One of the nicest things about our postal system is that it brings me a steady flow of ‘Letters from Readers’, many in response to something I have said in this column, or elsewhere in MOTOR SPORT, many merely to express views on some topical subject, others to reminisce about days gone by and long readership, while many enclose snapshot photographs with a note saying “. . . .thought you might like this . . . .” While I do not guarantee to reply in detail to them all, and many do not call for a reply, the reader merely saying “in appreciation of many years of enjoyable reading . . . .” there are those that call for a follow-up and often the chance to meet the reader at a race meeting or hillclimb.
A small, slightly faded, print arrived recently with a note saying: “I’ve been meaning to send you this for about 20 years . . . .” Now that attracted my attention to start with, and when the reader said that his father had given him the photo it obviously added more years to its age. He went on to say that his father had “acquired” the print from an Italian prisoner-of-war in North Africa in about 1942, when father was in the Army. Unfortunately the print is too small to reproduce but a powerful magnifying glass brought forth cries of “Oh!” and “My goodness, I’ve never seen that” and so on.
The photograph shows the start of a Grand Prix with cars and mechanics lined up on the grid and it’s taken from the back of a public grandstand. The first thing to establish was the identity of the cars on the grid and the first four were Tipo 158 Alfa Romeos, and then came two 4CL Maseratis. The crowd on the far side of the track were all dressed in military uniform, and in the foreground were more military personnel, some wearing pith sun-hats. Whoever took the photograph was in a deep shadow, along with all the other spectators in the stand and it was clearly a very hot sunny day. The stone walls on both sides of the main straight, and the width of the track meant that it could only be one place and that was the Mellaha Circuit in Tripoli, in North Africa. And the date had to be 12th May 1940, the start of the Tripoli Grand Prix that took place while Great Britain and France were at war with Germany. It could not have been the 1939 Tripoli Grand Prix because in that race there were two Type 165 Mercedes-Benz cars on the grid.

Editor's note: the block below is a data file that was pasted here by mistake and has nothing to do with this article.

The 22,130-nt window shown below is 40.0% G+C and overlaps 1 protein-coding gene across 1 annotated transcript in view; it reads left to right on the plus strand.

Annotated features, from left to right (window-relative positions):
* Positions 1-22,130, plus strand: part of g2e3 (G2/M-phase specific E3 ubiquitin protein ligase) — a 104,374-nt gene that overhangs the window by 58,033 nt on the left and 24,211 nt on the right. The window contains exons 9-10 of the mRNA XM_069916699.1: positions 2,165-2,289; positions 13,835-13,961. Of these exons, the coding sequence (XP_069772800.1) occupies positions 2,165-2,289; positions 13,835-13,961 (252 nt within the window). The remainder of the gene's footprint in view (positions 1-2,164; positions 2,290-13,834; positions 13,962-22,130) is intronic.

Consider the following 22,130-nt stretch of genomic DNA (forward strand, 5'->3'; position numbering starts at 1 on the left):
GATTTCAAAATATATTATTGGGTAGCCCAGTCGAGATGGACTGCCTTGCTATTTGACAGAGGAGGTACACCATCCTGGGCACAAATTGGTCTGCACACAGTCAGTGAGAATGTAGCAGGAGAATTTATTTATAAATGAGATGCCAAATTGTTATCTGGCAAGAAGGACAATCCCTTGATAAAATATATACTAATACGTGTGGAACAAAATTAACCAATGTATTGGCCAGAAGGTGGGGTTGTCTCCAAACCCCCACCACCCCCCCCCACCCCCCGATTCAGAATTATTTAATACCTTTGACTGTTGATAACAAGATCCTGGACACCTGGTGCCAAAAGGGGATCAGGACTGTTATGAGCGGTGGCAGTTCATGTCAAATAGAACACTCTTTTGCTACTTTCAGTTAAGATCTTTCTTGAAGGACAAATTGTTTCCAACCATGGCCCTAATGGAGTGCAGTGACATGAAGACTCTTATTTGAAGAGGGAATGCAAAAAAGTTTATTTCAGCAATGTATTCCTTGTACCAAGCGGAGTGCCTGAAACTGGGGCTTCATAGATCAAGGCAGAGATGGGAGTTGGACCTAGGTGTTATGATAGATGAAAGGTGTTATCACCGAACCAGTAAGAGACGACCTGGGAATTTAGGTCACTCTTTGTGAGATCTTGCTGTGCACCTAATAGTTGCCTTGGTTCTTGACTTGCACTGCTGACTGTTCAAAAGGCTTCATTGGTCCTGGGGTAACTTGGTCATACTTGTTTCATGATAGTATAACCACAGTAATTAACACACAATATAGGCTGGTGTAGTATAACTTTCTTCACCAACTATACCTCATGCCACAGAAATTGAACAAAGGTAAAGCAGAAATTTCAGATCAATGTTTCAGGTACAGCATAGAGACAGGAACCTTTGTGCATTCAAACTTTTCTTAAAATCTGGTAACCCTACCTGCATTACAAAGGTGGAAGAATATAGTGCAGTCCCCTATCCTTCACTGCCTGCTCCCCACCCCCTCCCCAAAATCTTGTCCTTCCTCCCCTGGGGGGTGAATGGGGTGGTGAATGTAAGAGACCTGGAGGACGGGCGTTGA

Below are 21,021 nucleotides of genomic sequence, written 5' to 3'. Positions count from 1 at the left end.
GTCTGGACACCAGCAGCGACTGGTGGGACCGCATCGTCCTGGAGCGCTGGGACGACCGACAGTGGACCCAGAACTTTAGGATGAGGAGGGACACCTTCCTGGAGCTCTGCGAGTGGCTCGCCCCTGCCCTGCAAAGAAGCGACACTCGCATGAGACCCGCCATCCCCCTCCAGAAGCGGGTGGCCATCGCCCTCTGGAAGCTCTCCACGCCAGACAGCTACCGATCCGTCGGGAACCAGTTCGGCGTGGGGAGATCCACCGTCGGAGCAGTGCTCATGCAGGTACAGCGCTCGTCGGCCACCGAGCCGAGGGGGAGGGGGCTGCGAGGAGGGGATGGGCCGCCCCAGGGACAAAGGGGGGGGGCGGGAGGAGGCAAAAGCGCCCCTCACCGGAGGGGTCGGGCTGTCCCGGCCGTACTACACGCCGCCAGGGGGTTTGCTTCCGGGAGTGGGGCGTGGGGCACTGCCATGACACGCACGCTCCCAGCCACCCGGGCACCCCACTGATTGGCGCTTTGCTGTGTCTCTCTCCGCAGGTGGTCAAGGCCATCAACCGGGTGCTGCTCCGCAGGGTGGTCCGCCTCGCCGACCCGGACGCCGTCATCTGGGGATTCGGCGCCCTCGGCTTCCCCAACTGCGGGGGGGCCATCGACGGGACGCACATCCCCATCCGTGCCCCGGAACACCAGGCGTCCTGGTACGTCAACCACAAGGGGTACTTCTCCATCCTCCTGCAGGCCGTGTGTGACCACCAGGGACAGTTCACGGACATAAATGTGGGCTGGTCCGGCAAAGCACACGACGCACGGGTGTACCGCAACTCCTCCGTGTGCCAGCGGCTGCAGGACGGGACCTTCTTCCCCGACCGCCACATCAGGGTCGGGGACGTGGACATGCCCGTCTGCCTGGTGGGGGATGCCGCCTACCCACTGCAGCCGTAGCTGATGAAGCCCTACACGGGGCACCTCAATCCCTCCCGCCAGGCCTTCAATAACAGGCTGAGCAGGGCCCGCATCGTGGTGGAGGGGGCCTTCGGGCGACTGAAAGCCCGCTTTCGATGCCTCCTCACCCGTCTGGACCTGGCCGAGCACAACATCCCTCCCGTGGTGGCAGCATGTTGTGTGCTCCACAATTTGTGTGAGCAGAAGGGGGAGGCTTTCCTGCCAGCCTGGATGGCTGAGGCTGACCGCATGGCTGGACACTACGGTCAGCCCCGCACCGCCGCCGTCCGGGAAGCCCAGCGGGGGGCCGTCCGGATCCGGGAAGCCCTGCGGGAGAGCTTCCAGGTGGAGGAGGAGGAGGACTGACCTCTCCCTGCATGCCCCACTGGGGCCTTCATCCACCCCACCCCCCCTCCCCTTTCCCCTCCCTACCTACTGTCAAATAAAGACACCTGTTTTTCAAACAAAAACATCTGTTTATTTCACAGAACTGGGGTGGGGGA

In 1939 the Italians had changed the rules for the Tripoli Grand Prix to impose an engine limit of 1500cc, thus keeping out the all-conquering Mercedes-Benz and Auto Union 3-litre cars. At the last moment Daimler-Benz AG entered two 1500cc cars for the race, at a time when no-one knew such cars existed. Two Type 165 Mercedes-Benz cars with supercharged V8 engines arrived in North Africa and annihilated the Alfa Romeos and Maseratis, Hermann Lang winning the race at around 122 mph average, with Rudolf Carraciola in second place. Those two cars never raced again.
It is a wonder that a war did not start between Germany and Italy at that point, for they were supposed to have been friends and Daimler-Benz humiliated Mussolini’s pride and joy, the famous “Alfetta” team. In 1940 Italy was ostensibly still neutral and not involved in the war, so the Tripoli Grand Prix could be run again to 1500cc in the sure knowledge that Daimler-Benz were otherwise engaged. Four “Alfettas” were entered to be driven by Guiseppe Farina, Clemonte Biondetti, Count Trossi and Carlo Pintacuda. The race was run over 244 miles and was won by Farina at an average of 126 mph, which made up for the previous year’s defeat in some small measure, except that we will never know whether the Type 165 Mercedes-Benz could not have won at 120 or 130 mph after a year of development. Biondetti finished second, Trossi was third and Pintacuda was fifth, a lone Maserati slotting into fourth place.